When Eric Hinske and Frank Menechino came up to bat in the top of the second, it got me thinking about J.P. Ricciardi and the Oakland connection. After Hinske went down swinging, I look up at the scoreboard to check out Menechino's batting average (.285), on-base percentage (.387), and slugging average (.468) because I had no idea how he was doing this year. Not too bad, I think to myself. My brother observes that Menechino has "a Ron Cey body," a thick, squatty torso that makes him look more like a fire hydrant than a baseball player.

Garret Anderson, whose mug on the giant scoreboard in right field resembles the Cowardly Lion in The Wizard of Oz, grounded out to first base to open the second inning. Given the higher than normal humidity in the air, I turned to my brother and said, "Unusual weather were having here, aint it?"

Delgado tattooed a Washburn offering in the third that cleared the wall in right center with plenty of room to spare. Delgados homer, the 27th of the season and 331st of his career, gave the Blue Jays a 5-0 lead. The blast by the 32-year-old, soon to be free agent prompted a chorus of boos directed toward Washburn, a pitcher who has struggled since the team's championship season in 2002.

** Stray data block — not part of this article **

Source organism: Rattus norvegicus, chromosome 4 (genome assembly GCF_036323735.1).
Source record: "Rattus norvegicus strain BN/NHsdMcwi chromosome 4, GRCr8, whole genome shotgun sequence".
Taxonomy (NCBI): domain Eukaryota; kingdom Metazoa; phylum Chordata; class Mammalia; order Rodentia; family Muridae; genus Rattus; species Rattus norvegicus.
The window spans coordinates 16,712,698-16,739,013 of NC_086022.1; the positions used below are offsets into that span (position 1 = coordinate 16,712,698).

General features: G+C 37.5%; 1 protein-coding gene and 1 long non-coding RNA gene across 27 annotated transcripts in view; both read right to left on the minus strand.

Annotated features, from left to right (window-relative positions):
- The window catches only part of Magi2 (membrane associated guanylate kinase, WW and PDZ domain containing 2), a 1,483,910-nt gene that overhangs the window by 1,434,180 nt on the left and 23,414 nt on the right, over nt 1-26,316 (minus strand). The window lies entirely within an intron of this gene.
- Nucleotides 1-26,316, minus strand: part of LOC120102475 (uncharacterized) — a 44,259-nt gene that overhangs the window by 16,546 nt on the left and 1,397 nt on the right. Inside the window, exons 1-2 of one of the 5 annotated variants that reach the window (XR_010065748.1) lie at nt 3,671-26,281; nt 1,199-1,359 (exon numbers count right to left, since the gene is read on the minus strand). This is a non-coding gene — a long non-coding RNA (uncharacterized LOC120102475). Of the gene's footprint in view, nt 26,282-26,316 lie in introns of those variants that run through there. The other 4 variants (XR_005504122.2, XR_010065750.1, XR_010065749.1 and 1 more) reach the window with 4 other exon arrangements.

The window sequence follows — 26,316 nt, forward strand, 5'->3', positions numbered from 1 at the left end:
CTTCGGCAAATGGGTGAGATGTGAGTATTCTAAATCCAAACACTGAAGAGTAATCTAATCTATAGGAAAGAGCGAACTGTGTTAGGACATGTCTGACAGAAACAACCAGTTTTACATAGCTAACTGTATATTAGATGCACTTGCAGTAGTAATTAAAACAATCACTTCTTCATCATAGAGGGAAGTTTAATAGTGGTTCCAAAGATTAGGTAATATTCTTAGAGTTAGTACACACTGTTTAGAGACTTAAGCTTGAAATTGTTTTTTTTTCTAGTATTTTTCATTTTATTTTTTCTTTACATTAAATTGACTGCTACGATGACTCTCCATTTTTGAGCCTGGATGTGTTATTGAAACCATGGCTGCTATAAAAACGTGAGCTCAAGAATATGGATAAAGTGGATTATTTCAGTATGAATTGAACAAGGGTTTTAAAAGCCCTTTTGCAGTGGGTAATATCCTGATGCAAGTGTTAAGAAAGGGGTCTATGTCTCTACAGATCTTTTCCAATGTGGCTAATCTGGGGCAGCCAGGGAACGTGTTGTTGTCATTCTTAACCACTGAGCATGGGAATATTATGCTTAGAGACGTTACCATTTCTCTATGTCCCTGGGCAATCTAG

By the way, can someone please explain to me the purpose of chalking the third-base coach's box? If I didn't know better, I'd swear that designated area must be the only place in foul territory where the coaches are not allowed to stand. Anaheim's Ron Roenicke and Toronto's Brian Butterfield didn't disappoint me, meandering everywhere other than inside the box. Upon further reflection, can a box really be three sided?

Vladimir Guerrero took Lilly deep in the fourth inning, jumping all over a fastball that landed at least 15 rows up in the left-field seats between the foul pole and the bullpen. Vlad's helmet, with as much pine tar and gunk on it as a Kirk Gibson bat, is a sight to behold up close. An immediate fan favorite upon his arrival in Anaheim, Guerrero is putting up an MVP-type season (.330, 30, 107) despite gimpy knees that are reminiscent of a broken-down colt.

In between frames, the scoreboard shows a video clip of former Angel Alex Johnson hitting a groundball to third and beating the throw to first to gain the necessary hit that enabled the enigmatic outfielder to nip Carl Yastrzemski for the 1970 American League batting title by .00037. Watching that highlight reminded me that Johnson was the fastest righthanded batter in the game during his heyday. Unfortunately, he rarely busted his butt on the base paths or in the field and his career was shorter and less productive than it would have been otherwise.